adventures in lo-fi

Posted: July 5, 2011 in Photography
Tags: , , , , , ,

In the five years since I took up photography as a hobby I’ve learned a few things. Not many, but a few. One of the basic nuggets which penetrated through the many layers of dense membrane is the concept – dare I say the goal – of producing “tack-sharp” photographs. In simple language (always a sure bet with me) tack-sharp refers to the sharpness, or crispness, of an image. It’s a term bandied about by professional photographers and enthusiastic enthusiasts.

Tack-sharp photographs, the kind you’ll find in the likes of National Geographic , Condé Nast Traveler or in many print advertisements, are free of blur, soft focus, diffusion, pixel bleeding (when talking digital) or any other visual fuzziness which results in a photo that is less than crystal clear. And nowadays with some point and shoot cameras delivering upwards of 14 megapixels per shot and powerful post processing software which can clean up those blips and blurs, it has become much easier to produce a tack-sharp image. I know when I upgraded to a medium end DLSR several years ago (the Nikon D80, now approaching relic status) I was thrilled with the newly minted crispiness of my photos.

Caryn in low-fi

Nowadays I still appreciate a good tack-sharp photo. However, over the past couple of weeks I’ve rediscovered (or reaffirmed or revived…it’s re-something) my love for photos which toss sharpness to the curb. I find the images I’m most drawn to, the images which get me excited, have little or nothing to do with clarity. Since this realization (picture the proverbial incandescent light bulb popping on above the proverbial image of my head) is a quite recent development it hasn’t had proper time to sit and percolate in the cauldron of my over-active brain. Nonetheless, I feel the familiar stirrings of exhilaration which accompanies any personal discovery where the stars are aligned. In this hi-fi world I’m suddenly embracing a low-fi attitude. My gut is telling me things my mind cannot yet fully articulate. And in this case articulating them perhaps diminishes them.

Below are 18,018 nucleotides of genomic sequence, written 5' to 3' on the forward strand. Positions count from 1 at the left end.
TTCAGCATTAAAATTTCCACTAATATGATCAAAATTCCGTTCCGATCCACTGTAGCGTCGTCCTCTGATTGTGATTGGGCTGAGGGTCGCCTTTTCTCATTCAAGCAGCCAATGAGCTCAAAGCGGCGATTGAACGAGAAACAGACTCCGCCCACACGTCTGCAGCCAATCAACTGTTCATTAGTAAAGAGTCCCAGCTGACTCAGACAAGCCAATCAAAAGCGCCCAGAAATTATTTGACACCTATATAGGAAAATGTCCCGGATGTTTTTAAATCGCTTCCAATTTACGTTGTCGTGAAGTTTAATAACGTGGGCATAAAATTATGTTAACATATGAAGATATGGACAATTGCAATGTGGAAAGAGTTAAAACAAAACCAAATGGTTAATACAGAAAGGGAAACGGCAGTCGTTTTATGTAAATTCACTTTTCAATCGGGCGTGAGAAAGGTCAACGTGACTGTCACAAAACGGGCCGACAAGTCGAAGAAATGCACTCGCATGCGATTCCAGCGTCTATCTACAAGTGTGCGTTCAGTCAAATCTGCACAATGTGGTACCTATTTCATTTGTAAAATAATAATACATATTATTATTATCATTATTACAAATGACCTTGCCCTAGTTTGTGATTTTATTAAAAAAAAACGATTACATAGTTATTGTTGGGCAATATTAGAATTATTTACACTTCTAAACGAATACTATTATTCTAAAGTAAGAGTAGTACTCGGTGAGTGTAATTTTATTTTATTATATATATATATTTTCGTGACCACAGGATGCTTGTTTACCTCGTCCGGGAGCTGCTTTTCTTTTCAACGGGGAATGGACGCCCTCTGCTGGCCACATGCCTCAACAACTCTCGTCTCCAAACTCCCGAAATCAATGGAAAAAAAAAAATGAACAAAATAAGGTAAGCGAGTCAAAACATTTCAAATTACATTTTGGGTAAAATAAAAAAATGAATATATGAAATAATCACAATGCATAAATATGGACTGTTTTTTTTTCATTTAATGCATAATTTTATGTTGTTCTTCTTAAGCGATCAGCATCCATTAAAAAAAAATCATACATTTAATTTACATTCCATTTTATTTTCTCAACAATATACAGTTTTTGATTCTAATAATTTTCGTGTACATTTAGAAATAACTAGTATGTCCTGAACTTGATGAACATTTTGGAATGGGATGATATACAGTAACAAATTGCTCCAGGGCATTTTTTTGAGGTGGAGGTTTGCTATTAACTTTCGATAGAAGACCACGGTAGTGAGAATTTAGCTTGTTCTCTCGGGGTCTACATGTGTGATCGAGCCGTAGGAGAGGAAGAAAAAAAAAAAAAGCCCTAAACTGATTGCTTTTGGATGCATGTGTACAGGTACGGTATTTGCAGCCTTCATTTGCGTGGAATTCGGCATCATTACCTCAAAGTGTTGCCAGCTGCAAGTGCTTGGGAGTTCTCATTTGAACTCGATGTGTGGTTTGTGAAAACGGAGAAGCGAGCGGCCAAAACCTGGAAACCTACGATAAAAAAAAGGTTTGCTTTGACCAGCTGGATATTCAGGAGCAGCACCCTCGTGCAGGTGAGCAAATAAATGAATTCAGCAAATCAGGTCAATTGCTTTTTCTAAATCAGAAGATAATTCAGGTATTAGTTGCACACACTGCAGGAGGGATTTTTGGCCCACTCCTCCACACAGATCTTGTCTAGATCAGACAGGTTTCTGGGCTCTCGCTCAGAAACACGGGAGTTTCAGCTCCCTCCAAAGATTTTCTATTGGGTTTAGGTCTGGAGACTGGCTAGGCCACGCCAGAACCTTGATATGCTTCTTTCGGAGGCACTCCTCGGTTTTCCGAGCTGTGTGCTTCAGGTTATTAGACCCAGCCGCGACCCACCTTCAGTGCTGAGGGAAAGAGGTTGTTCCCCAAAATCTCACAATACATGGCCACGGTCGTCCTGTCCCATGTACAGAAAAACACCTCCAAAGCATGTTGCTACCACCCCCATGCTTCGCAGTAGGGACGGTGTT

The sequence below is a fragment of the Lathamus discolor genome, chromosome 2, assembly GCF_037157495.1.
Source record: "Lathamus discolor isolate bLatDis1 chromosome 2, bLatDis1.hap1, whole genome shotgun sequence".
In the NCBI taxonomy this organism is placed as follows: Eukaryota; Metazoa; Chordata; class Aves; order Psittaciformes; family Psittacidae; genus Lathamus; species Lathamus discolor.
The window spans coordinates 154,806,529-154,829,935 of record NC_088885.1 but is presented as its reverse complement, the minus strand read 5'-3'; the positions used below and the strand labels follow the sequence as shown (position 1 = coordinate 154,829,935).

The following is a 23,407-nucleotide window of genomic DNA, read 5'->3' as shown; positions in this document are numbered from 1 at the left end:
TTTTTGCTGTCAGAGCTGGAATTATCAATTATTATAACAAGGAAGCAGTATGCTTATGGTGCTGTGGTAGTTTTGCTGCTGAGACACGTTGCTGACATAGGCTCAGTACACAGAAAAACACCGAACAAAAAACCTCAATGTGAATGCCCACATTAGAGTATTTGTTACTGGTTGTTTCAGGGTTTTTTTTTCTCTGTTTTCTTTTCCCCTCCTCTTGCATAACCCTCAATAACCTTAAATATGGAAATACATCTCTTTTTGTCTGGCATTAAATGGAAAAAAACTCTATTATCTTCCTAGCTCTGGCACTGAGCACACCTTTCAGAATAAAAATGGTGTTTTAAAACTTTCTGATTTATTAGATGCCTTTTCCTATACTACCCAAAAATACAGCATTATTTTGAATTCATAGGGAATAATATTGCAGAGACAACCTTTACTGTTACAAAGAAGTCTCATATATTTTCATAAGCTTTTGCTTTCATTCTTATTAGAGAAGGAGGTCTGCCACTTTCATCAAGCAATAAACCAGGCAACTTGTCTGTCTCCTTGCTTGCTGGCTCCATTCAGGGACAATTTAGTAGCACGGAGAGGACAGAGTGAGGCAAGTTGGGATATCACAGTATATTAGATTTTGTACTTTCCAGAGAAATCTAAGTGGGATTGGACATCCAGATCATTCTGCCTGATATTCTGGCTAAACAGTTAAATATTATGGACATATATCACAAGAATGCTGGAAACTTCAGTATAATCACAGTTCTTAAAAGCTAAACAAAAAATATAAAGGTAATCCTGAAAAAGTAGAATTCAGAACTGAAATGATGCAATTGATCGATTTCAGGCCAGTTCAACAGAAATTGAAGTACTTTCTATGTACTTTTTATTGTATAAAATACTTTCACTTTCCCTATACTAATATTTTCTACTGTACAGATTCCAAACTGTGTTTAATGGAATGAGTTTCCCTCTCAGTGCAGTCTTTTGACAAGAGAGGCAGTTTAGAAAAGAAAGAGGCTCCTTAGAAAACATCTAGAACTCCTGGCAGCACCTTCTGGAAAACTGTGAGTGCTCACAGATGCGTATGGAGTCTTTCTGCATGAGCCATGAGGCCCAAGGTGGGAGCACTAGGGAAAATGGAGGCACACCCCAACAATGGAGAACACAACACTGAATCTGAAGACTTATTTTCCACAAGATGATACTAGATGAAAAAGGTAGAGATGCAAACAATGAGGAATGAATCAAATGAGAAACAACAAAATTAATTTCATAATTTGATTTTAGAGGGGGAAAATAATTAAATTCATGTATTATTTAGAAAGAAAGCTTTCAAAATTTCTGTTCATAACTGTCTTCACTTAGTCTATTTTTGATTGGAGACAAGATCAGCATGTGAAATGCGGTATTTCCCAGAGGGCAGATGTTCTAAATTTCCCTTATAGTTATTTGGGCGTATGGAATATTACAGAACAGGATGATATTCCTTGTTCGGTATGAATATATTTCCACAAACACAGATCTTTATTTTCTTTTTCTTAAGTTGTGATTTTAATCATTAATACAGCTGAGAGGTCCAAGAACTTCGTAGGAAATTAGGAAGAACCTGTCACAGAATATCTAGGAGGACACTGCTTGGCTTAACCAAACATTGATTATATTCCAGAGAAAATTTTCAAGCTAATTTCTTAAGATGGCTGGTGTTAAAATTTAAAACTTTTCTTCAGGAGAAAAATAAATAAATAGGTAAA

But let me try. Briefly.

chainatown nap in low-fi

Sometimes I stumble across a photo which, to my admittedly amateur eye, shines with technical perfection. I note the ideal composition and the stunning use of shadow and light. No distractions crowd the frame. The lines and geometry are an aesthetic marvel. If color is involved the hues complement each other like Garfunkel complemented Simon. The balance is spot-on. If there’s no color, the gradients of black, white and gray interplay flawlessly. And yes, they are tack-sharp. I look at these photos and think to myself, “Now ain’t that purdy.” That’s it. “Now ain’t that purdy.” Somehow I’d expect a creative work which is so technically superlative would elicit more than a cursory “Now ain’t that purdy.” But it doesn’t. I look, briefly admire, internally comment, and move on.

Then there’s the shot which is completely off-kilter or partially blurry or over-processed – and it snares my attention. I don’t care about the flaws. Yes, the white balance is out of whack. Or yes, the color bleeds. Or yes, the angle is downright odd. Still, there’s a marvelous beauty in its overall effect. You see there exists a marvelous beauty, a magnificent glory, in imperfection. Perhaps it’s because our lives are filled with imperfection. Perhaps photography, in many ways an ultimate reflection of life, is most effective when it sheds the façade of perfection and gets down in the mud with the rest of humanity. Maybe in life we strive for tack-sharpiness, but it’s the undefined blurs which really give it character.

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